The leadership of the Orthodox Church in America has ignored calls for a special audit to determine if millions of church dollars were misspent in the 1990s, but has agreed to look over the books for the past two years.
The church’s ten-member Holy Synod of Bishops met in “extraordinary session” March 1 to discuss allegations of financial impropriety and parishioners’ calls for an outside financial audit.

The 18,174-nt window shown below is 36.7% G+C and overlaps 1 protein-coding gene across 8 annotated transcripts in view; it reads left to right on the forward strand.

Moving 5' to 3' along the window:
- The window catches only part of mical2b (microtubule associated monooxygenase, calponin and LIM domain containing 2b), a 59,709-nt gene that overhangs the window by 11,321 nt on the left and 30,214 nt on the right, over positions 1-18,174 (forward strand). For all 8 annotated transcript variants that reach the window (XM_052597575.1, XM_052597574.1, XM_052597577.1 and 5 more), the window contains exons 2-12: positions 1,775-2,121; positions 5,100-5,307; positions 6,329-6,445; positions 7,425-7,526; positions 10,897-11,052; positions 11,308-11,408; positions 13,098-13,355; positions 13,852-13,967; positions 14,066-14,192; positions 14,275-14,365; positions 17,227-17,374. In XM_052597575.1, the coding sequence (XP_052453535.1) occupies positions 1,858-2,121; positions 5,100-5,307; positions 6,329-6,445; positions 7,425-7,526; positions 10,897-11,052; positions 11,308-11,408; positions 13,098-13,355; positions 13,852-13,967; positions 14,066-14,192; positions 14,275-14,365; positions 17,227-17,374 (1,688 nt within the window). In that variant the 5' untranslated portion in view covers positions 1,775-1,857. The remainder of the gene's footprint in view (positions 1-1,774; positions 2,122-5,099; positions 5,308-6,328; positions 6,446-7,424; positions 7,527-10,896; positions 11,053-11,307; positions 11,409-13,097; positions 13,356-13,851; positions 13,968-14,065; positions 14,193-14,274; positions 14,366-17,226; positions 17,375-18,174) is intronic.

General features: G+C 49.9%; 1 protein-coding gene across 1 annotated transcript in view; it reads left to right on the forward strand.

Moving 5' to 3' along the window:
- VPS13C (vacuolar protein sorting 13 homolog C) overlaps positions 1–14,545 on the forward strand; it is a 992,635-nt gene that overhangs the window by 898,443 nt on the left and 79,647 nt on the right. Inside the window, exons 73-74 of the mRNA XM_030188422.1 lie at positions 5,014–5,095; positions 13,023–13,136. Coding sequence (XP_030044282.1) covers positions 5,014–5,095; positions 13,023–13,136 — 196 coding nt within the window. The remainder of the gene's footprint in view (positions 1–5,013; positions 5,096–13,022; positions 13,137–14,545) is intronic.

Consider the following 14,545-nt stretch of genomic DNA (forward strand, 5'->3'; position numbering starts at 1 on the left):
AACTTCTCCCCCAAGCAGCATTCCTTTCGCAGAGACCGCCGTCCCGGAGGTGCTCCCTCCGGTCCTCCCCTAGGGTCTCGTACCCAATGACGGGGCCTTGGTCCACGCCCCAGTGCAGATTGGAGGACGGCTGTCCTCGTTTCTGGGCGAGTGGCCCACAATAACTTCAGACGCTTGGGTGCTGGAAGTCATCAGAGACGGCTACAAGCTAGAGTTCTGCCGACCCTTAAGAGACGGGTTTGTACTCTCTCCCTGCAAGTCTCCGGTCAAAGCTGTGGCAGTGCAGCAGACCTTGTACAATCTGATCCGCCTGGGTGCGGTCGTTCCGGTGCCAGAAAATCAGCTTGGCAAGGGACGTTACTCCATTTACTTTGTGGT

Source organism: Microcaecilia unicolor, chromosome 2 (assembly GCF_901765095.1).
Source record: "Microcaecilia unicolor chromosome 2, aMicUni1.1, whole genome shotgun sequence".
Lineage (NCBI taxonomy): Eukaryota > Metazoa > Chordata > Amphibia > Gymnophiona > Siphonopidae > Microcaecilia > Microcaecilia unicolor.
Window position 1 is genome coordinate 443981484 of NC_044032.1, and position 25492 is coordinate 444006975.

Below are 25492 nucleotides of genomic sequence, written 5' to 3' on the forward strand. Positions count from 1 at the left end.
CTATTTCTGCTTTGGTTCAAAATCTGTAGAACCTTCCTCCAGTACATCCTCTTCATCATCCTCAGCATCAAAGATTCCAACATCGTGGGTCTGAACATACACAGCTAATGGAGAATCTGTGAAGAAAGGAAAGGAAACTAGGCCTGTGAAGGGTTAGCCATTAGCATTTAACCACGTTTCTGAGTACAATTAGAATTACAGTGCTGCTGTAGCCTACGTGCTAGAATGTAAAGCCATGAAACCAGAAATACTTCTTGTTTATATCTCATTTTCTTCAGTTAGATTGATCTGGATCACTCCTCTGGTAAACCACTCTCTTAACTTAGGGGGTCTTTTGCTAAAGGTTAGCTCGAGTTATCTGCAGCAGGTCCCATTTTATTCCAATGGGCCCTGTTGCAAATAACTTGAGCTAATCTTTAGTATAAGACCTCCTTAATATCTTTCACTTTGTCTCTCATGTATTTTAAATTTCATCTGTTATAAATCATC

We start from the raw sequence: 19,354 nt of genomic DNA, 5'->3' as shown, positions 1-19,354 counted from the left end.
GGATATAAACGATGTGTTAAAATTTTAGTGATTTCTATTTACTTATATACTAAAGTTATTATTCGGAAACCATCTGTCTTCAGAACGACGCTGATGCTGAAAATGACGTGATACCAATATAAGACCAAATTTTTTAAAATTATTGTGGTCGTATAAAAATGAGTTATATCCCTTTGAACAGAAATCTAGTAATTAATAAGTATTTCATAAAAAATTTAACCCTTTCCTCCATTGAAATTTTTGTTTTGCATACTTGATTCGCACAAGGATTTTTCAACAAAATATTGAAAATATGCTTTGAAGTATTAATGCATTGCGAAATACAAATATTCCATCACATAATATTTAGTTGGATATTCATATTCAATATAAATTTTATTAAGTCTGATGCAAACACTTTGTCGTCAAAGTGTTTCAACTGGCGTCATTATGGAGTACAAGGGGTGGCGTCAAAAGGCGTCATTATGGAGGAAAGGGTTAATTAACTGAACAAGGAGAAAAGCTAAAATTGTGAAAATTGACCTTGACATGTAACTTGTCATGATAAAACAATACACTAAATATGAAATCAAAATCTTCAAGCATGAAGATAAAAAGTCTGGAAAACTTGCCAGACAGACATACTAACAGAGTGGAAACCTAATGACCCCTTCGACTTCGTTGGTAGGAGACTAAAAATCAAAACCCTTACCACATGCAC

The bishops agreed to adopt “best practices” for accounting in nonprofit organizations, but limited across-the-board audits to 2004 and 2005. The bishops also asked for advice on how to make church finances “more transparent, disciplined and accountable.”
In an apparent reference to a lay-led revolt over financial practices, the bishops also urged the church to “live as Christians in mutual repentance and forgiveness.”